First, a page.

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France's Macron backs mineral exploration, rues lost GMO research

PARIS - France will encourage more exploration in oil and gas as well as other minerals to reduce its dependence on imports, backed by new mining legislation to be put before parliament, Economy Minister Emmanuel Macron said on Tuesday.

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Agweek

PARIS - France will encourage more exploration in oil and gas as well as other minerals to reduce its dependence on imports, backed by new mining legislation to be put before parliament, Economy Minister Emmanuel Macron said on Tuesday.

The government has already awarded 10 exploration permits under a new "responsible mining" approach drawn up to accompany the bill to be introduced in parliament within months, Macron told a commodities conference in Paris.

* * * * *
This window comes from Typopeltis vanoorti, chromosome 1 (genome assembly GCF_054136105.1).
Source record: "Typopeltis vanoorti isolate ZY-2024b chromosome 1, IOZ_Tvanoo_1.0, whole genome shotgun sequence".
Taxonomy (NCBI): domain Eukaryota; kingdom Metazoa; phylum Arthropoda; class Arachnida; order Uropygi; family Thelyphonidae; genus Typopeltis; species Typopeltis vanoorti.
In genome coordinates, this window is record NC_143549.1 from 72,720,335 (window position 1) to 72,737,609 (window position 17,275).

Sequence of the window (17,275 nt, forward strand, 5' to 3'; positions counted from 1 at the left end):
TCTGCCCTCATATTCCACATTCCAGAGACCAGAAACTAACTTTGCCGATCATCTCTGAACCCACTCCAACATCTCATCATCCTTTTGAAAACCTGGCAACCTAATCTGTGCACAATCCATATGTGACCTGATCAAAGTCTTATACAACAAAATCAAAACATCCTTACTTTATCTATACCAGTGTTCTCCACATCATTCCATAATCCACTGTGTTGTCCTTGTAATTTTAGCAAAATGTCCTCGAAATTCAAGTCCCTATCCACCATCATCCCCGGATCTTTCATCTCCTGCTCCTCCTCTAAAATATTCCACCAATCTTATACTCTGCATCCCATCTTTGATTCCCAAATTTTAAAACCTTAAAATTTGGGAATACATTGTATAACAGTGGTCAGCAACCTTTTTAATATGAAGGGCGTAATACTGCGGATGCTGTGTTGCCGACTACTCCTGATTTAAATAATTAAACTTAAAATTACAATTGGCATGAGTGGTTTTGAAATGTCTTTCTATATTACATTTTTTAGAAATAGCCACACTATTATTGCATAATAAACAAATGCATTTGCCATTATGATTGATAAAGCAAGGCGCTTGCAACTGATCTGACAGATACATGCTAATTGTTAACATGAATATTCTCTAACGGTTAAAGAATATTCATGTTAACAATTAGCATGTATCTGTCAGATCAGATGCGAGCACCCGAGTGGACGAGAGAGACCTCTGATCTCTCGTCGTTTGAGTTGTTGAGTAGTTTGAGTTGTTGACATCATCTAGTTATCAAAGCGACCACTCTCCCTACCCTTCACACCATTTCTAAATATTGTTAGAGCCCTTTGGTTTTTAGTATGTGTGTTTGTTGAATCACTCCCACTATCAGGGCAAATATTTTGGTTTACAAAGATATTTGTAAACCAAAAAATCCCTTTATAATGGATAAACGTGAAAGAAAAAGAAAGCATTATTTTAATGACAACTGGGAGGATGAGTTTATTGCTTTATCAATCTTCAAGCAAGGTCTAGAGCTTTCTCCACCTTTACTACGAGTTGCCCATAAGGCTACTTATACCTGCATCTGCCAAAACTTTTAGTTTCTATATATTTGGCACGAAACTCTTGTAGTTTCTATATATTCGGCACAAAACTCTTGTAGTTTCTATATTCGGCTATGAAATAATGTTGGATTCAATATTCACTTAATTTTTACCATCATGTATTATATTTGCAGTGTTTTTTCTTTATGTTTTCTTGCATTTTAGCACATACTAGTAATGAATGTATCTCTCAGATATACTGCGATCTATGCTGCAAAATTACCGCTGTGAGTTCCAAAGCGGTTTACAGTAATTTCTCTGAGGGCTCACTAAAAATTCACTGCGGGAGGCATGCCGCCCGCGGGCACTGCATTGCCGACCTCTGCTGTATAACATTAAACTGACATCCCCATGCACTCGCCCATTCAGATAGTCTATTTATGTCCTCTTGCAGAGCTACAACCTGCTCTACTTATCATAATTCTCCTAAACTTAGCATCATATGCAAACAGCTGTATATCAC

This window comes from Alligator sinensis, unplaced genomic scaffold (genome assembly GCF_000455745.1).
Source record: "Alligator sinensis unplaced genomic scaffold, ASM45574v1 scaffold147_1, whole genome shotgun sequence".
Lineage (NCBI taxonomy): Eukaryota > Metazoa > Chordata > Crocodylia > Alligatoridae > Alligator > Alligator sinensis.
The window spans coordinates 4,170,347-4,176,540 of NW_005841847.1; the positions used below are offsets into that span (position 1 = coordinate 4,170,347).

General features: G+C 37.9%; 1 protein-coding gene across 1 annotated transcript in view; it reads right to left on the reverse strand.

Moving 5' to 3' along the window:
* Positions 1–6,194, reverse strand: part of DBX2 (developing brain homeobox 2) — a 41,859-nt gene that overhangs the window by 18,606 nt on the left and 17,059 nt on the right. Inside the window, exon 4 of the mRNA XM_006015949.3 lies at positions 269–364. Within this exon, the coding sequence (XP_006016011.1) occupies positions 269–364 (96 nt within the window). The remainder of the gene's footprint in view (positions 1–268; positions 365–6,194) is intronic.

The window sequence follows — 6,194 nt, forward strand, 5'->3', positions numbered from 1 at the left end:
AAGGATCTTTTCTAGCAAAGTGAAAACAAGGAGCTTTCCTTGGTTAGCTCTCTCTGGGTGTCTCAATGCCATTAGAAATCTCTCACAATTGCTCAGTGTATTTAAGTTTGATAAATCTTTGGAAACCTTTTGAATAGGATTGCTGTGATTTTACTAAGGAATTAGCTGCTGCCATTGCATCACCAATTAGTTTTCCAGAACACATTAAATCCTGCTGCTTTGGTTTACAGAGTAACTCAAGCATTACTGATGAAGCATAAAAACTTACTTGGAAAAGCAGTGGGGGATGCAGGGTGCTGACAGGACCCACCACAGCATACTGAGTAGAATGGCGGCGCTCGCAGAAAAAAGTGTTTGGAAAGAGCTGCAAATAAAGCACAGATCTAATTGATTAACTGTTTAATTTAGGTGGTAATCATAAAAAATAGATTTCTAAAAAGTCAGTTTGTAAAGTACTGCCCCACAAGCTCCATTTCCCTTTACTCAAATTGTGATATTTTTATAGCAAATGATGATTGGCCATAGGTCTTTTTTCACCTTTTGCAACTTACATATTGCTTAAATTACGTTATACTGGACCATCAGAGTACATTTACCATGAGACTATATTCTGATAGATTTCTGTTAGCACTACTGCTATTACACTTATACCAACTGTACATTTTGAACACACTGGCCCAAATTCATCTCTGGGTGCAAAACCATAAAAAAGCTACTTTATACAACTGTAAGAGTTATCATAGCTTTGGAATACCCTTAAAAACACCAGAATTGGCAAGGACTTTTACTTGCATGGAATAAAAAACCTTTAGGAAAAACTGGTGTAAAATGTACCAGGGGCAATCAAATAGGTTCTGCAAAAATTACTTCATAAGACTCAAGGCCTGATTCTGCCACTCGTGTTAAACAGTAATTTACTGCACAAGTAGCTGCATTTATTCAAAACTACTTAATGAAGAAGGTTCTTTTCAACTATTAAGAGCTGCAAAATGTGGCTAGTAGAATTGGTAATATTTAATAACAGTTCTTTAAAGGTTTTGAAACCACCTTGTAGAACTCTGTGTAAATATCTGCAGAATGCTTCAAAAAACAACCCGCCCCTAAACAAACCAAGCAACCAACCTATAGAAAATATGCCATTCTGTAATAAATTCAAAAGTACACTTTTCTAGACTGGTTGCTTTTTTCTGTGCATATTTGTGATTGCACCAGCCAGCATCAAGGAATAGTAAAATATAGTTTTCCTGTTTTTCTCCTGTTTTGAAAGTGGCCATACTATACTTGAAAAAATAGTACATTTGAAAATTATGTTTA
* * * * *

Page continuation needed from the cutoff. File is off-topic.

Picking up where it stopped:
Besides a large nickel industry in its Pacific territory of New Caledonia and energy resources in Guyana, France has untapped mineral reserves on the mainland, the minister said, including coal-bed methane in the eastern Lorraine region that is accessible without hydraulic fracking, currently banned.

"France must remain a hydrocarbons producer," Macron said, adding that it was possible to "develop a modern, credible framework for exploration and production of these resources with the full acceptance of the local population."

The gas reserves in Lorraine could contain the equivalent of 10 years of domestic gas consumption, the company in charge of their exploration said last year.

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European restrictions on genetically modified (GMO) crops have gone too far, hampering French research know-how in the area, the minister also said. "I regret that in some industries because of domestic debates we have lost our expertise - I'm thinking in particular of GMOs."

The growing of GMO crops is banned in France, the European Union's biggest grain producer, due to long-running controversy over their environmental impact, and seed developers have shifted research overseas.

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